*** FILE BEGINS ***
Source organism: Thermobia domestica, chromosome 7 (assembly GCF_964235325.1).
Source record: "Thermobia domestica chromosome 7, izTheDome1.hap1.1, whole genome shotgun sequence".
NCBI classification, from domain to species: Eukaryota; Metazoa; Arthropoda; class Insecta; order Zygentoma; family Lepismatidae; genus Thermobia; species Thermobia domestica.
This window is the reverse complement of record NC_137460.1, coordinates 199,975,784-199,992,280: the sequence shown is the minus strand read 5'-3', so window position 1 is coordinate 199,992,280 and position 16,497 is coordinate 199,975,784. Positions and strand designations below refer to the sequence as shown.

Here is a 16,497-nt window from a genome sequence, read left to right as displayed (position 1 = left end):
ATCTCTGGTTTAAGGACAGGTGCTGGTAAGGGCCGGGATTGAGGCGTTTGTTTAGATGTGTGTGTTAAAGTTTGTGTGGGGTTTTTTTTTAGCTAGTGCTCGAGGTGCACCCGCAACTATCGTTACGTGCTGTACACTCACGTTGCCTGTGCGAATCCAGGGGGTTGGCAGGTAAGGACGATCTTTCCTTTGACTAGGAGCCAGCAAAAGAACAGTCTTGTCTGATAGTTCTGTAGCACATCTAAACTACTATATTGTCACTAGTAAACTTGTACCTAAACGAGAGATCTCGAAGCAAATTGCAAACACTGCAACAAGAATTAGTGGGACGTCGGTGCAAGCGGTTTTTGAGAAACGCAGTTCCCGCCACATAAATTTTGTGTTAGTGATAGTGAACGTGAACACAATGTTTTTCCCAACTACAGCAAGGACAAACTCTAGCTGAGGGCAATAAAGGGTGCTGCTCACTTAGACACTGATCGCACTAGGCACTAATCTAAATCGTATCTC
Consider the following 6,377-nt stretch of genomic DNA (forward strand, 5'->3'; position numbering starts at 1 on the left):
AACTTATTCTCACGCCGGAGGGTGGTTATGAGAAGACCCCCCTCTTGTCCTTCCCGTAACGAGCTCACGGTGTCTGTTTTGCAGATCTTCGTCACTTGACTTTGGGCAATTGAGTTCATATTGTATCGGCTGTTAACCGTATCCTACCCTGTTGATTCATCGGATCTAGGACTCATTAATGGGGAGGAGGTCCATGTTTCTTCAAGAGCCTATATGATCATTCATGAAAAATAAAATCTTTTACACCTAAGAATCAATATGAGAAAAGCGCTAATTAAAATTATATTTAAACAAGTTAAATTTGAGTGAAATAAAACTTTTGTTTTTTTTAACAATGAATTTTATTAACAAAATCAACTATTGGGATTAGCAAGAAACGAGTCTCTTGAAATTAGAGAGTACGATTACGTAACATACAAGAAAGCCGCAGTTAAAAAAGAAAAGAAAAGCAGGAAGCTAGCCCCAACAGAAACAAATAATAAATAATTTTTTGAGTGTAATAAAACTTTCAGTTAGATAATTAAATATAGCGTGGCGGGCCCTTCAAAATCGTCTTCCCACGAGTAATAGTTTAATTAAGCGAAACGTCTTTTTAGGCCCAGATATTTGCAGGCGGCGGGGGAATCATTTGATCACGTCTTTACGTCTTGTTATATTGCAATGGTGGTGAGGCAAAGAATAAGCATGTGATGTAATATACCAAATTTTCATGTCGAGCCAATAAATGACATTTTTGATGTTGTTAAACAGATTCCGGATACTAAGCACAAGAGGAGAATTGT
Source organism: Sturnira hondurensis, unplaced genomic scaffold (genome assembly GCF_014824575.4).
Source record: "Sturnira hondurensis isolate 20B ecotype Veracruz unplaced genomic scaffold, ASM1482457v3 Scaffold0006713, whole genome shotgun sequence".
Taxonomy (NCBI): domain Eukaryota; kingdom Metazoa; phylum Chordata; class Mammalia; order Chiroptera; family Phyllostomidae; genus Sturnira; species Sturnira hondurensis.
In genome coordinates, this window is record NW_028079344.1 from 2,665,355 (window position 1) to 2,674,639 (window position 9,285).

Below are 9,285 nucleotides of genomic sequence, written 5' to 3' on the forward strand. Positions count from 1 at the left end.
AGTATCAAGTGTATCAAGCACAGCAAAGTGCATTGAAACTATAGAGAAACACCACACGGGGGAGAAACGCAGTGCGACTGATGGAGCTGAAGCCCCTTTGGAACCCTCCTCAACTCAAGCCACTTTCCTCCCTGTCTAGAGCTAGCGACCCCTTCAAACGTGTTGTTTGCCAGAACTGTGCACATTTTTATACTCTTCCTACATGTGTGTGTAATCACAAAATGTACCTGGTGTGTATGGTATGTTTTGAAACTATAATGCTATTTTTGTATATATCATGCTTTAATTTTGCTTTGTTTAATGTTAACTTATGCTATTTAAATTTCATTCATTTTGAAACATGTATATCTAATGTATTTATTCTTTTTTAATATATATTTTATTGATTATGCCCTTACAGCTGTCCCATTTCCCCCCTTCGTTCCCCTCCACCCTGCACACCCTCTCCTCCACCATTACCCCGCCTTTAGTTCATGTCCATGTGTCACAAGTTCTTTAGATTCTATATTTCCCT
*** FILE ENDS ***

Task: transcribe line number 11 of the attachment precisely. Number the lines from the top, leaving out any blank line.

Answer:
Taxonomy (NCBI): domain Eukaryota; kingdom Metazoa; phylum Chordata; class Mammalia; order Chiroptera; family Phyllostomidae; genus Sturnira; species Sturnira hondurensis.